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VIDEO VAULT | The early history of the famous Las Vegas streets

5th Street Liquor Sign Today Neon Museum.jpg

When newspaper clippings appear in the Video Vault, they usually come from either the Clark County Library or the Cahlan Research Library at the Nevada State Museum in the Las Vegas Springs Preserve.

There were actually three Cahlans who were all important to Las Vegas journalism in the middle part of the last century. Al Cahlan was in charge of Las Vegas Review-Journal operations from 1926 until 1960. He brought in his brother John, who became Managing Editor. Florence Lee Jones joined the family when she married John, who was her boss at the time. She went on to become a columnist and local historian into the early 1980s.

News 3 caught up to Florence Lee Jones Cahlan in 1984. Reporter Marla Martin started by asking about the road which had been known as both Highway 91 and 5th Street.

"This street was renamed many years ago to become Las Vegas Boulevard South and North," explained Cahlan. "That was on the theory that it ties Las Vegas downtown into the Strip area."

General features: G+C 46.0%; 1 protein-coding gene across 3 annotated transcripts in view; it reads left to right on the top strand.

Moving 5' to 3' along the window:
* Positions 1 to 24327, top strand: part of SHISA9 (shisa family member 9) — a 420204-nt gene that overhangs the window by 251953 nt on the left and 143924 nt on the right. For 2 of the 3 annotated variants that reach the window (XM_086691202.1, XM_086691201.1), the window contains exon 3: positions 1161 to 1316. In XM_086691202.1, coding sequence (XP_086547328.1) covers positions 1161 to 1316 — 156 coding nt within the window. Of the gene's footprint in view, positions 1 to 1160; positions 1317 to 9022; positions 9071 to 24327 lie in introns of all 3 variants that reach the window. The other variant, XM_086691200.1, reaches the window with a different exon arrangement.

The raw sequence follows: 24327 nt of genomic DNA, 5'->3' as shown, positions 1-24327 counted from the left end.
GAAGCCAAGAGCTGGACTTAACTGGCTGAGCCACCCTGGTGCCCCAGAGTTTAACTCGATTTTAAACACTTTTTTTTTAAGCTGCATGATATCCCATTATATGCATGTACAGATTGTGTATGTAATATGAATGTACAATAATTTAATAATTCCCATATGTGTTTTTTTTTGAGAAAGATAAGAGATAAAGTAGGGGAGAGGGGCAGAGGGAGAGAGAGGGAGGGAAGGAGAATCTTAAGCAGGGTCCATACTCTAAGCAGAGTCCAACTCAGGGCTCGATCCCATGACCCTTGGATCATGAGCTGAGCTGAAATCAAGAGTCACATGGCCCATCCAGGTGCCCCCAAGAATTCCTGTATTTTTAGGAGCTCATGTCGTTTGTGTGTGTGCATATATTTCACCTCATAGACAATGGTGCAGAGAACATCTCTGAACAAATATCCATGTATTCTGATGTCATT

Channel 3 video from 1984 illustrated this point by showing the 5th Street Liquor store with its eye-catching sign on Las Vegas Boulevard. Today that sign has been restored and adds a historical touch to an RTC bus shelter on Casino Center Boulevard at Garces Avenue.

Cahlan knew the 5th Street era well. She had started reporting for the Review Journal under her maiden name in the mid-1930s. A relationship with her boss was kept secret until she married him and took his last name as her own in 1940. In the newspaper, however, she continued to use the byline Florence Lee Jones.

By the time News-3 sat down with her decades later, Cahlan had also become a prominent local historian, often called upon by younger journalists.

"The main street they named for John C. Fremont," Cahlan told Marla Martin. "The great explorer and mapmaker of the west, who was in Las Vegas in 1844."

Cahlan also remembered that the neighborhood south of Rancho Circle was developed by a man who loved to ride horses in Red Rock Canyon. Hence the street names Pinto and Palomino. She also talked about one of the Strip's first really odd streetside installations.

"Someone in public relations decided that they needed some kind of desert symbol, and for years they had this huge concrete camel that stood out in front of the place," said Cahlan with a smile. "That was the symbol of the Sahara Hotel."

Florence Lee Jones Cahlan's memories are minimal in the Channel 3 archives, but an extensive biography of her can be found online in the Online Nevada Encyclopedia.

Florence passed away in 1985. Her husband John died in 1987 and brother-in-law Al had preceded them both in 1968.

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